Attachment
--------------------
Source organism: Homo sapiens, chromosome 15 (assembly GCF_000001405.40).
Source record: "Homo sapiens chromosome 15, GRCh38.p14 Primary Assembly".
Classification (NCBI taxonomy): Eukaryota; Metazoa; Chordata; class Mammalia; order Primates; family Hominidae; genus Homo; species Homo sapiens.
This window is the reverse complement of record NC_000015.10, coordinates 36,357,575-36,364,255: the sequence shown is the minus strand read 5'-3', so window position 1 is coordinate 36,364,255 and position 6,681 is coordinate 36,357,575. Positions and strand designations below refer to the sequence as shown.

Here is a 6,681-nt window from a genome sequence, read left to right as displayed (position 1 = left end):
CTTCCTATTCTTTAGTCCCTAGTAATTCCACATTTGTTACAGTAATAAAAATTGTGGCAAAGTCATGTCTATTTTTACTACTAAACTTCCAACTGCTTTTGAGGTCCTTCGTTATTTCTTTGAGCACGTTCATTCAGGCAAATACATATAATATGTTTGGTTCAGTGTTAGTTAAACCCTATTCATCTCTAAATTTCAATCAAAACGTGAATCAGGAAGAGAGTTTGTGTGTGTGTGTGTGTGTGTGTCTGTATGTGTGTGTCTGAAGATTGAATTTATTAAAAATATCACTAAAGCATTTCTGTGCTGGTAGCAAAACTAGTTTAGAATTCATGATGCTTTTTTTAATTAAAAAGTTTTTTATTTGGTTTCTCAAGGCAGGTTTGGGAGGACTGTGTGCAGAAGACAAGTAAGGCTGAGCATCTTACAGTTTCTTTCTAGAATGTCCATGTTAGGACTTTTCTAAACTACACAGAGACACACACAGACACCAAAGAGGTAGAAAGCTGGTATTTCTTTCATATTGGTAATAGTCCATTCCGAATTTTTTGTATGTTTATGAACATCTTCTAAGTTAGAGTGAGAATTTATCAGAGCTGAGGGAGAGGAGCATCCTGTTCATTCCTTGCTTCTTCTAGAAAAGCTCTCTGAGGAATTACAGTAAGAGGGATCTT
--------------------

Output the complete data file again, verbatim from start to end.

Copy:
Source organism: Homo sapiens, chromosome 15 (assembly GCF_000001405.40).
Source record: "Homo sapiens chromosome 15, GRCh38.p14 Primary Assembly".
Classification (NCBI taxonomy): Eukaryota; Metazoa; Chordata; class Mammalia; order Primates; family Hominidae; genus Homo; species Homo sapiens.
This window is the reverse complement of record NC_000015.10, coordinates 36,357,575-36,364,255: the sequence shown is the minus strand read 5'-3', so window position 1 is coordinate 36,364,255 and position 6,681 is coordinate 36,357,575. Positions and strand designations below refer to the sequence as shown.

Here is a 6,681-nt window from a genome sequence, read left to right as displayed (position 1 = left end):
CTTCCTATTCTTTAGTCCCTAGTAATTCCACATTTGTTACAGTAATAAAAATTGTGGCAAAGTCATGTCTATTTTTACTACTAAACTTCCAACTGCTTTTGAGGTCCTTCGTTATTTCTTTGAGCACGTTCATTCAGGCAAATACATATAATATGTTTGGTTCAGTGTTAGTTAAACCCTATTCATCTCTAAATTTCAATCAAAACGTGAATCAGGAAGAGAGTTTGTGTGTGTGTGTGTGTGTGTGTCTGTATGTGTGTGTCTGAAGATTGAATTTATTAAAAATATCACTAAAGCATTTCTGTGCTGGTAGCAAAACTAGTTTAGAATTCATGATGCTTTTTTTAATTAAAAAGTTTTTTATTTGGTTTCTCAAGGCAGGTTTGGGAGGACTGTGTGCAGAAGACAAGTAAGGCTGAGCATCTTACAGTTTCTTTCTAGAATGTCCATGTTAGGACTTTTCTAAACTACACAGAGACACACACAGACACCAAAGAGGTAGAAAGCTGGTATTTCTTTCATATTGGTAATAGTCCATTCCGAATTTTTTGTATGTTTATGAACATCTTCTAAGTTAGAGTGAGAATTTATCAGAGCTGAGGGAGAGGAGCATCCTGTTCATTCCTTGCTTCTTCTAGAAAAGCTCTCTGAGGAATTACAGTAAGAGGGATCTT